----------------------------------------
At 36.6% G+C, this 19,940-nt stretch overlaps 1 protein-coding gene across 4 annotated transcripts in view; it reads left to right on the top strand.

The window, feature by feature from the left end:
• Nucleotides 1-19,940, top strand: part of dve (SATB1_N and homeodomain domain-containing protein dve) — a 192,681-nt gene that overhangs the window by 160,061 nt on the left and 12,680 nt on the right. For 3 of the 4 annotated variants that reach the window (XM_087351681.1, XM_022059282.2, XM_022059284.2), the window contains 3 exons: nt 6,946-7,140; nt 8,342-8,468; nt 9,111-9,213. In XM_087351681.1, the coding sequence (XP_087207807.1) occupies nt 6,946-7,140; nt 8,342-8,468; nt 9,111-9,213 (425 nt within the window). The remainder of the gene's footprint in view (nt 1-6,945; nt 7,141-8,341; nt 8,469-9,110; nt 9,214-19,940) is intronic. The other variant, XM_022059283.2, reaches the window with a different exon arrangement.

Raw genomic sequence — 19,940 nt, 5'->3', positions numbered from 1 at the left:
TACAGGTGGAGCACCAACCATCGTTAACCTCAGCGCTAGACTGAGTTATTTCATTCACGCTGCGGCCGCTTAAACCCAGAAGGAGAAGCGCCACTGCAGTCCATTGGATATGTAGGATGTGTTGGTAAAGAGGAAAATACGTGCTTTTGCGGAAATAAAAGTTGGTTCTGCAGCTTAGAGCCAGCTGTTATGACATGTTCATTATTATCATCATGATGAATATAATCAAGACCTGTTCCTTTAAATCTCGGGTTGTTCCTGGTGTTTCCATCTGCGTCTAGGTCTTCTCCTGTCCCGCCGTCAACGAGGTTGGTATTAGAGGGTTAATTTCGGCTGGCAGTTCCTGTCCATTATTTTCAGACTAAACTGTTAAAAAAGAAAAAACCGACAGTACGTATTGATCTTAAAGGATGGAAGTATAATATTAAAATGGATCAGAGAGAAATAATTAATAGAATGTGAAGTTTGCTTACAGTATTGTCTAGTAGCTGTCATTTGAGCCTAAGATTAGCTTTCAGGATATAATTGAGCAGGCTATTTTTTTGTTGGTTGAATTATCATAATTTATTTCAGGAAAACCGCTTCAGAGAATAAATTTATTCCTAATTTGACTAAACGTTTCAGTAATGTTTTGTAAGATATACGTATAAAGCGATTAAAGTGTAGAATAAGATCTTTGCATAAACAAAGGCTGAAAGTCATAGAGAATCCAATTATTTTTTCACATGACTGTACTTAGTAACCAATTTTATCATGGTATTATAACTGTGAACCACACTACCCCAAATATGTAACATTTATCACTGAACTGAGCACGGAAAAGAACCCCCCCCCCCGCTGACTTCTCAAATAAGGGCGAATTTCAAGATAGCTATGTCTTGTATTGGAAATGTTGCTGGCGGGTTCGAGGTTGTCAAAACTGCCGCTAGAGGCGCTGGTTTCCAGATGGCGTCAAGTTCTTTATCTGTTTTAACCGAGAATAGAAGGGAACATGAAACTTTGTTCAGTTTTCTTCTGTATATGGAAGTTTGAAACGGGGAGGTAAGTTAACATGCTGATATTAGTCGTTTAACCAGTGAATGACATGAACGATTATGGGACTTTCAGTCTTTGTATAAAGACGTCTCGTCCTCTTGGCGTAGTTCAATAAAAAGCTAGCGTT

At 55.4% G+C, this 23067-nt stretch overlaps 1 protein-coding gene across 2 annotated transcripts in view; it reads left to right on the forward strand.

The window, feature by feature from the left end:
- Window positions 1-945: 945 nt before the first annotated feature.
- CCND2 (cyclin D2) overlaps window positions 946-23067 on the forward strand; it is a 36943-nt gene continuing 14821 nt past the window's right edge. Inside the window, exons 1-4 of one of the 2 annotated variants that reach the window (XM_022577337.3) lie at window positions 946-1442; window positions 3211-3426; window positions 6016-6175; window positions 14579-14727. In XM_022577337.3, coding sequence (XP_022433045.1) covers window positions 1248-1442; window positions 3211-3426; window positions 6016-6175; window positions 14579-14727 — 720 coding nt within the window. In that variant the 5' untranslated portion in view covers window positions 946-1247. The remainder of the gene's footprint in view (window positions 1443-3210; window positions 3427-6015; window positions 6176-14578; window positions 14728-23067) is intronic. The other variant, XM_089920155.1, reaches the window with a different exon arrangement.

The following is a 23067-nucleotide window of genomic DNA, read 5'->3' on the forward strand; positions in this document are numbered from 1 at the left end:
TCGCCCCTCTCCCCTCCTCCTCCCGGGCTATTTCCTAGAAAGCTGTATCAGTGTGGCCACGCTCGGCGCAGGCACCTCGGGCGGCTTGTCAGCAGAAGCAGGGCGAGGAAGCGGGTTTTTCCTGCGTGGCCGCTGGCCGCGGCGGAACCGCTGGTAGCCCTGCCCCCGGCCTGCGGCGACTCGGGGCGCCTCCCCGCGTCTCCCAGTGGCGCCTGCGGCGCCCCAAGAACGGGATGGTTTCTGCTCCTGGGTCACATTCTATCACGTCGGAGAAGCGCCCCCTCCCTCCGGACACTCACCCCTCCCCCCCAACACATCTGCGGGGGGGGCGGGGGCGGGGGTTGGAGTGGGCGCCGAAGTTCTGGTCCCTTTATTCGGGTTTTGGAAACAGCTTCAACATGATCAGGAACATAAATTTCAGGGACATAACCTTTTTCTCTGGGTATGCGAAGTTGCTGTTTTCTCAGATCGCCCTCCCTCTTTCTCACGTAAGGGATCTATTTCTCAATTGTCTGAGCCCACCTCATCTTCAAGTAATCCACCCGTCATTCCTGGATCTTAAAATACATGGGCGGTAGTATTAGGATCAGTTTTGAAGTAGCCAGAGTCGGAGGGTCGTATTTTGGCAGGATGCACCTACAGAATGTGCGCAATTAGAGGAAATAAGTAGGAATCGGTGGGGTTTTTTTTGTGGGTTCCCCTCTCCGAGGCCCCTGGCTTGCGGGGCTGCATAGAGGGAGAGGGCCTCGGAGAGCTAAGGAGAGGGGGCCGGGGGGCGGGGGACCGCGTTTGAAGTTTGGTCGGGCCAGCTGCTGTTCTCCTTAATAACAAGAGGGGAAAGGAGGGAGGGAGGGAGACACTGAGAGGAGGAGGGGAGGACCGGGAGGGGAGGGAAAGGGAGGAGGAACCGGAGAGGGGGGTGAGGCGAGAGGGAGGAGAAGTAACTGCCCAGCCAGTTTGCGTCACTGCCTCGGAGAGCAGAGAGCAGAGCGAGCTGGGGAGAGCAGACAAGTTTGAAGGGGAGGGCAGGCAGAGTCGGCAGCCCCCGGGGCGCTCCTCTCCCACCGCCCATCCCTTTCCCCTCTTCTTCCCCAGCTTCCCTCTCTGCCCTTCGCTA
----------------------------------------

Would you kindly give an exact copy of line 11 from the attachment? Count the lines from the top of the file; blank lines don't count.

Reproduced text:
TCGCCCCTCTCCCCTCCTCCTCCCGGGCTATTTCCTAGAAAGCTGTATCAGTGTGGCCACGCTCGGCGCAGGCACCTCGGGCGGCTTGTCAGCAGAAGCAGGGCGAGGAAGCGGGTTTTTCCTGCGTGGCCGCTGGCCGCGGCGGAACCGCTGGTAGCCCTGCCCCCGGCCTGCGGCGACTCGGGGCGCCTCCCCGCGTCTCCCAGTGGCGCCTGCGGCGCCCCAAGAACGGGATGGTTTCTGCTCCTGGGTCACATTCTATCACGTCGGAGAAGCGCCCCCTCCCTCCGGACACTCACCCCTCCCCCCCAACACATCTGCGGGGGGGGCGGGGGCGGGGGTTGGAGTGGGCGCCGAAGTTCTGGTCCCTTTATTCGGGTTTTGGAAACAGCTTCAACATGATCAGGAACATAAATTTCAGGGACATAACCTTTTTCTCTGGGTATGCGAAGTTGCTGTTTTCTCAGATCGCCCTCCCTCTTTCTCACGTAAGGGATCTATTTCTCAATTGTCTGAGCCCACCTCATCTTCAAGTAATCCACCCGTCATTCCTGGATCTTAAAATACATGGGCGGTAGTATTAGGATCAGTTTTGAAGTAGCCAGAGTCGGAGGGTCGTATTTTGGCAGGATGCACCTACAGAATGTGCGCAATTAGAGGAAATAAGTAGGAATCGGTGGGGTTTTTTTTGTGGGTTCCCCTCTCCGAGGCCCCTGGCTTGCGGGGCTGCATAGAGGGAGAGGGCCTCGGAGAGCTAAGGAGAGGGGGCCGGGGGGCGGGGGACCGCGTTTGAAGTTTGGTCGGGCCAGCTGCTGTTCTCCTTAATAACAAGAGGGGAAAGGAGGGAGGGAGGGAGACACTGAGAGGAGGAGGGGAGGACCGGGAGGGGAGGGAAAGGGAGGAGGAACCGGAGAGGGGGGTGAGGCGAGAGGGAGGAGAAGTAACTGCCCAGCCAGTTTGCGTCACTGCCTCGGAGAGCAGAGAGCAGAGCGAGCTGGGGAGAGCAGACAAGTTTGAAGGGGAGGGCAGGCAGAGTCGGCAGCCCCCGGGGCGCTCCTCTCCCACCGCCCATCCCTTTCCCCTCTTCTTCCCCAGCTTCCCTCTCTGCCCTTCGCTA